It was the bottom of the fourth inning, with runners on second and third and only one out. The Michigan softball team was deadlocked with Michigan State at zero, both squads unable to generate any offense in the midweek matchup.

That was when sophomore catcher Katie Alexander hit a slow-roller down the third-base line.

From the crack of the bat, Michigan coach Carol Hutchins ran out of the third-base coaching box, high-stepping down the line as senior shortstop Abby Ramirez slid into home to score. After a throwing error by the Spartans third baseman — trying to catch the speedy Ramirez at the plate — Hutchins continued her high energy, jumping up and down while waving senior center fielder Kelly Christner home to score a second run.

Hutchins showed the emotion she, her team and the 2,300 Michigan faithful in attendance felt as the two runs crossed the plate, in what can only be described as a bizarre sequence.

The unconventional scoring play — thanks to alert base running — gave senior right-hander Megan Betsa all the run support she needed to secure the 3-1 win Tuesday night. It was enough for the Wolverines (12-2 Big Ten, 32-9-1 overall) to squeak by against the Spartans (5-9, 21-17) for their second time in as many weeks.

One inning later, Ramirez helped tack on an insurance run with an RBI single to left, scoring junior pinch runner Nikki Wald from second and putting the game far enough out of reach.

Despite extending its home win streak to 13 games, Michigan yet again couldn’t capitalize with runners in scoring positions from the onset, stranding 10 players on base and keeping the pitcher’s duel intact.

The Wolverines had chances early on — putting two on in the first inning and loading the bases with only one out in the second — but couldn’t convert. In the second, junior first baseman Aidan Falk pinch hit for sophomore right fielder Natalie Peters and struck out, followed by a single from sophomore second baseman Faith Canfield, which hit the base runner — an automatic out — and ended the inning right in its tracks.

In run-producing scenarios, Hutchins believes her team is getting inside their own heads and psyching themselves out, resulting in underachieving at the plate.

“I think staying cool is the key, and I think our hitters are not cool,” Hutchins said. “They’re not cool and composed and they feel it’s a pressure to be at the plate. And they’re feeling down on themselves, they’re feeling a little bad about their performance. They know they’re not performing well.

“I told them to quit feeling bad because warriors don’t feel bad, warriors fight. They get mad and they fight. When somebody’s knocking them down, they start knocking them back. And I’m hoping that we get to that pissed-off-ness. Because that’s what we need out of these guys. And I said, ‘I’m not going to get mad anymore because you’re going to get mad.’ ”

Despite the lackluster offensive showing, Betsa continued her dominant senior campaign, allowing only one run on five hits. The senior fanned 14 Spartans, marking her fourth straight game with double-digit strikeouts. Though she tossed 164 pitches and walked seven — uncharacteristic of a pitcher who has made it a priority to limit pitches and free bases this season — Betsa continuously got out of jams, stranding at least one Michigan State runner every inning. With two outs and the bases loaded in the sixth, Betsa got her biggest strikeout of the evening to end the frame and protect the fragile 3-1 lead.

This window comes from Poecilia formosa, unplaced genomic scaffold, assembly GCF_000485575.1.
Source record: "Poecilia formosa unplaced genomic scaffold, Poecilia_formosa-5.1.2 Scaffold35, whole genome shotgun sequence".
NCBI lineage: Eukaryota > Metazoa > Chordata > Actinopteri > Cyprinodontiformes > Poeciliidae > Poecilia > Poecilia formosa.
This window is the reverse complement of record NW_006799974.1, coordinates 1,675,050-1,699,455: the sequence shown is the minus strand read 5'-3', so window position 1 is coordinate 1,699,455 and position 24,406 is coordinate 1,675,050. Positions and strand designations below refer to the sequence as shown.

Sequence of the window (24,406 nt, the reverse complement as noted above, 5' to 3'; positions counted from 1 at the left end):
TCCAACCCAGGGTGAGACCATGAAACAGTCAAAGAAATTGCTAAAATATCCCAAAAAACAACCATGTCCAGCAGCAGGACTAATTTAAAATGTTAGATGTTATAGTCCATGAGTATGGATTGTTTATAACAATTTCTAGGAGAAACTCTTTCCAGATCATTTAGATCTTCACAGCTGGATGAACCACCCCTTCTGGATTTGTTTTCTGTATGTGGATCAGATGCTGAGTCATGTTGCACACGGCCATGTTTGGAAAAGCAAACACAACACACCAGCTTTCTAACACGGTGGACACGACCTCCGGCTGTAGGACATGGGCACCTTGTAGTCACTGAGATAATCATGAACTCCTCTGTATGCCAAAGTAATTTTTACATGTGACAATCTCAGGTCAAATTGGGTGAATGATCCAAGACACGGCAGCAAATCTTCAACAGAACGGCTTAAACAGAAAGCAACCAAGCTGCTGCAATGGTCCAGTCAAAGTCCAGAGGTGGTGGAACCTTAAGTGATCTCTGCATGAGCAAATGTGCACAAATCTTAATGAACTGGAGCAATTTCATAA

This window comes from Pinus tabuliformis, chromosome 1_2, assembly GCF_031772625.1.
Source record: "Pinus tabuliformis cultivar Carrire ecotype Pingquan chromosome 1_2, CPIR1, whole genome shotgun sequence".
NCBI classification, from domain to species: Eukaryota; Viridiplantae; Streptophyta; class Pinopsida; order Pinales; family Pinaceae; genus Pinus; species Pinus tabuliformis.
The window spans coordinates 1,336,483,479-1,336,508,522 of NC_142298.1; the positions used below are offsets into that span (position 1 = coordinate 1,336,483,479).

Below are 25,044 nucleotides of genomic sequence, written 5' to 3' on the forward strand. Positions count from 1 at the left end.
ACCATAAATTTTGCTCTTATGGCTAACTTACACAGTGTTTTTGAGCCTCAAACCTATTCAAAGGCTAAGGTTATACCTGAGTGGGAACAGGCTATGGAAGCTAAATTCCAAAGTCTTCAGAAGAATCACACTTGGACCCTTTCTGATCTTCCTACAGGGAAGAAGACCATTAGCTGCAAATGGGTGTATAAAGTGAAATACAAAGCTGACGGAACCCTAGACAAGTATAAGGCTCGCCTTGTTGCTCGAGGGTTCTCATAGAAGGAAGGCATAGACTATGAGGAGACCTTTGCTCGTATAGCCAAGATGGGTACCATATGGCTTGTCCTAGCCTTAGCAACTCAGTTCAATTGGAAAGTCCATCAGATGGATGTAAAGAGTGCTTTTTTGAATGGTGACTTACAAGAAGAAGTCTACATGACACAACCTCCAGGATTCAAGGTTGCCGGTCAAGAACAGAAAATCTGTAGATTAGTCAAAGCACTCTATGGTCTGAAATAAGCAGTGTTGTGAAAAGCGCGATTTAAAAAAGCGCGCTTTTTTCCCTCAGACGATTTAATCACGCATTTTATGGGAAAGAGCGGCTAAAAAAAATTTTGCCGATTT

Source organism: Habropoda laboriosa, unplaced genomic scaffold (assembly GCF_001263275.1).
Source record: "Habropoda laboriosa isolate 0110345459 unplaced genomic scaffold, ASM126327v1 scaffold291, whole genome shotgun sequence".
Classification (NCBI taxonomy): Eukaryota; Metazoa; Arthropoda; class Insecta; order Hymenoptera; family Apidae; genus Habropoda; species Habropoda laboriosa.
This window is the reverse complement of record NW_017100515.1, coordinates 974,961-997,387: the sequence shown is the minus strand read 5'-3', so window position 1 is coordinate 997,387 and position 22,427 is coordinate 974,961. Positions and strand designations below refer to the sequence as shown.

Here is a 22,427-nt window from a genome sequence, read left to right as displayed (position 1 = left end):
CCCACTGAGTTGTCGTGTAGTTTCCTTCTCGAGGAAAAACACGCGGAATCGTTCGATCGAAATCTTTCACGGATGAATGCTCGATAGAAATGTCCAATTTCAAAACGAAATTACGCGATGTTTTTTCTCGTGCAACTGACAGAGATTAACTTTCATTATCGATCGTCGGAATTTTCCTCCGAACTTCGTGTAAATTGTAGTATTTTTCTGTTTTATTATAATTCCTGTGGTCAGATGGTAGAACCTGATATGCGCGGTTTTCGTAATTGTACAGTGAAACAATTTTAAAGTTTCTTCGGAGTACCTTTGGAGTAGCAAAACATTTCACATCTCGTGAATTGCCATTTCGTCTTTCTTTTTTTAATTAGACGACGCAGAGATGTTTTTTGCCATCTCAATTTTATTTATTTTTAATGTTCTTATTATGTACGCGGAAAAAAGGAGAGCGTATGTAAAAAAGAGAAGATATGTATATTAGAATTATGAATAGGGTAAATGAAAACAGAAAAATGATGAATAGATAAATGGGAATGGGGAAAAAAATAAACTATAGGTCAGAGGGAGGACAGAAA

Hutchins believes her ace battled both mental and mechanical issues throughout the game, something she has been continuing to improve upon.

“I’d like to see our offense give her some better support,” Hutchins said. “It gets tough out there when you feel like you have to be perfect, and I’m certain that’s crossed her mind. She’s mentally battled through a lot and she’s really done a great job. … Her spin is good enough. She felt like she was 80 percent tonight and good, just spin it. Sometimes when you’re tired, you’re a little more effortless. She gets more tired as she tries harder, so I thought she did a nice job with that.”

Despite getting out of tough situations on the defensive front, Hutchins’ main priority is executing correctly and effectively on offense.

“When you’re facing good pitching and they’re clearly throwing a strategy at us — off-speeding every other pitch … we gave (our players) a game plan and they didn’t execute it,” she said. “Four of the six hitters did not execute it. It’s unacceptable. We’re telling you what pitch to swing at, and we still didn’t do it. We didn’t swing at the pitch we told them to swing at. … Game plans take off the pressure. If I had you swing at the wrong pitch, it would be my fault.

“We just need to be a little tougher. Megan is tough. Toughness is not allowing yourself to get in the way. And my hitters will tell you that they’re in their own way. So they have to battle against themselves and the opposing pitcher — it’s two against one. There’s no way.”

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